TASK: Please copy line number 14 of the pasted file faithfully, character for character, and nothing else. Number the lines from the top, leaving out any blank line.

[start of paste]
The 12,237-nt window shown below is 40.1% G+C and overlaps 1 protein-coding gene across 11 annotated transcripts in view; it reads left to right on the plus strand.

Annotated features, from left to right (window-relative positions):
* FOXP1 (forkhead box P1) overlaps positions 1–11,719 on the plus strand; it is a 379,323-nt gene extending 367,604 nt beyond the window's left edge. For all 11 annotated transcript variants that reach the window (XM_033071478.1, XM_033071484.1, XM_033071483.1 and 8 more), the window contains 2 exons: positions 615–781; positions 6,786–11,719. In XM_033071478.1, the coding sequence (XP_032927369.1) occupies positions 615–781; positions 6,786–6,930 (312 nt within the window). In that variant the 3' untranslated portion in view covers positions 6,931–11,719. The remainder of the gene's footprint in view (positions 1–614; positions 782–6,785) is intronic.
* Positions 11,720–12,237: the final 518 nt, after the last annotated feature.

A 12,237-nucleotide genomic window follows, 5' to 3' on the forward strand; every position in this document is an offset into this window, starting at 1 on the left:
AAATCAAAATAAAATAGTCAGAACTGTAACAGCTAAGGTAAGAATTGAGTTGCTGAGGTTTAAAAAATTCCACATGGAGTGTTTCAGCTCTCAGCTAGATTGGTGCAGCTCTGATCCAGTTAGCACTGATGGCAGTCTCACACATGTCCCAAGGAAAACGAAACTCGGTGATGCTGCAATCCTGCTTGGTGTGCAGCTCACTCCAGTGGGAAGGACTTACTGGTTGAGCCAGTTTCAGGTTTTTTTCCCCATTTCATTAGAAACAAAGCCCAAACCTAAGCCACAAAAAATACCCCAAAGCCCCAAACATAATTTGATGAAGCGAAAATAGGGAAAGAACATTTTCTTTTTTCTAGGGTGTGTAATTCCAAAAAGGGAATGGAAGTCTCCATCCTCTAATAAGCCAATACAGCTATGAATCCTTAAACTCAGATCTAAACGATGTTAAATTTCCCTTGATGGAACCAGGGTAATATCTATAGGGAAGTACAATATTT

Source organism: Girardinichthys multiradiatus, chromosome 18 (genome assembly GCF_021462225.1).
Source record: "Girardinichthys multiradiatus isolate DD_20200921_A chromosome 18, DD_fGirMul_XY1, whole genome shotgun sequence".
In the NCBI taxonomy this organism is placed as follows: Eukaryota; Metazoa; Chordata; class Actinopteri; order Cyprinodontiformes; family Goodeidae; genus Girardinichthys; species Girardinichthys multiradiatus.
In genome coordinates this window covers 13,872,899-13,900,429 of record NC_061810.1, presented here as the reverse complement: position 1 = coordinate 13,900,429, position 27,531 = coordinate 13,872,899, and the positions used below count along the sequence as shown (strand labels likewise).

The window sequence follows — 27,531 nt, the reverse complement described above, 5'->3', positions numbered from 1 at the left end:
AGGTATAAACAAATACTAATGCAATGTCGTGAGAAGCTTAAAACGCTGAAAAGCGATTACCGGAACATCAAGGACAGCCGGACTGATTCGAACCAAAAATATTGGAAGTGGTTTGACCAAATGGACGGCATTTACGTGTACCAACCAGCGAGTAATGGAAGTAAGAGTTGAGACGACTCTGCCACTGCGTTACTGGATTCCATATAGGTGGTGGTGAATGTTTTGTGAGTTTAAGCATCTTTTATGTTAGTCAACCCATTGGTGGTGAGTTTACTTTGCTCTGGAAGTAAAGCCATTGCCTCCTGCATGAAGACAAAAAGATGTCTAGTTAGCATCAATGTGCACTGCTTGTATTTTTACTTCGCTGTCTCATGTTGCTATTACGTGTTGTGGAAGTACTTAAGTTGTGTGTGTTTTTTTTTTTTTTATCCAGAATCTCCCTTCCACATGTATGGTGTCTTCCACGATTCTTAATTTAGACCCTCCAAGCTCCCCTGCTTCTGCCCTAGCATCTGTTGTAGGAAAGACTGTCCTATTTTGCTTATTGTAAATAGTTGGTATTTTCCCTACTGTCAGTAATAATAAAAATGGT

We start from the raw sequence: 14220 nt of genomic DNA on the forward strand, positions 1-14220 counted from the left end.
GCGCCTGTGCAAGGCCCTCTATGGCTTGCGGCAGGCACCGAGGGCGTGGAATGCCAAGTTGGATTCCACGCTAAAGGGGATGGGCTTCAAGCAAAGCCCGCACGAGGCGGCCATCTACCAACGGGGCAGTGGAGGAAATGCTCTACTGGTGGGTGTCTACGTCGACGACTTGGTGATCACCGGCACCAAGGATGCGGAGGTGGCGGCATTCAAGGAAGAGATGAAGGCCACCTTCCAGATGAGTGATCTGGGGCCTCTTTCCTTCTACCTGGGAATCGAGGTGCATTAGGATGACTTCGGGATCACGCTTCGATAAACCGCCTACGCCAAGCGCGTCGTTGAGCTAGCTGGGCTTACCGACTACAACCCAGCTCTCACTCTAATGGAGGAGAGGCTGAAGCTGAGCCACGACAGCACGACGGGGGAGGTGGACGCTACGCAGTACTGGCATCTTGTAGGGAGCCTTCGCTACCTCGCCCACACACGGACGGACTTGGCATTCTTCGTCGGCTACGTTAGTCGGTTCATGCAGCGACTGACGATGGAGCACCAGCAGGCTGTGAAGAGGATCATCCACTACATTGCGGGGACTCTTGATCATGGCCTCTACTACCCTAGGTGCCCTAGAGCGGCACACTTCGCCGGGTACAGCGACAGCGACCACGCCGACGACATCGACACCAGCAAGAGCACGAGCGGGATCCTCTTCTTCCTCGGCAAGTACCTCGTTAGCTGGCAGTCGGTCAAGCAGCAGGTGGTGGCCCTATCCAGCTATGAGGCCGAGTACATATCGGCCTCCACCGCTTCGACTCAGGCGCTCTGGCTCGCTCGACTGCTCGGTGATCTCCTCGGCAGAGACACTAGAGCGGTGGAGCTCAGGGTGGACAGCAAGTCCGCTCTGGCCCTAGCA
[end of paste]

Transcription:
GCGCCTGTGCAAGGCCCTCTATGGCTTGCGGCAGGCACCGAGGGCGTGGAATGCCAAGTTGGATTCCACGCTAAAGGGGATGGGCTTCAAGCAAAGCCCGCACGAGGCGGCCATCTACCAACGGGGCAGTGGAGGAAATGCTCTACTGGTGGGTGTCTACGTCGACGACTTGGTGATCACCGGCACCAAGGATGCGGAGGTGGCGGCATTCAAGGAAGAGATGAAGGCCACCTTCCAGATGAGTGATCTGGGGCCTCTTTCCTTCTACCTGGGAATCGAGGTGCATTAGGATGACTTCGGGATCACGCTTCGATAAACCGCCTACGCCAAGCGCGTCGTTGAGCTAGCTGGGCTTACCGACTACAACCCAGCTCTCACTCTAATGGAGGAGAGGCTGAAGCTGAGCCACGACAGCACGACGGGGGAGGTGGACGCTACGCAGTACTGGCATCTTGTAGGGAGCCTTCGCTACCTCGCCCACACACGGACGGACTTGGCATTCTTCGTCGGCTACGTTAGTCGGTTCATGCAGCGACTGACGATGGAGCACCAGCAGGCTGTGAAGAGGATCATCCACTACATTGCGGGGACTCTTGATCATGGCCTCTACTACCCTAGGTGCCCTAGAGCGGCACACTTCGCCGGGTACAGCGACAGCGACCACGCCGACGACATCGACACCAGCAAGAGCACGAGCGGGATCCTCTTCTTCCTCGGCAAGTACCTCGTTAGCTGGCAGTCGGTCAAGCAGCAGGTGGTGGCCCTATCCAGCTATGAGGCCGAGTACATATCGGCCTCCACCGCTTCGACTCAGGCGCTCTGGCTCGCTCGACTGCTCGGTGATCTCCTCGGCAGAGACACTAGAGCGGTGGAGCTCAGGGTGGACAGCAAGTCCGCTCTGGCCCTAGCA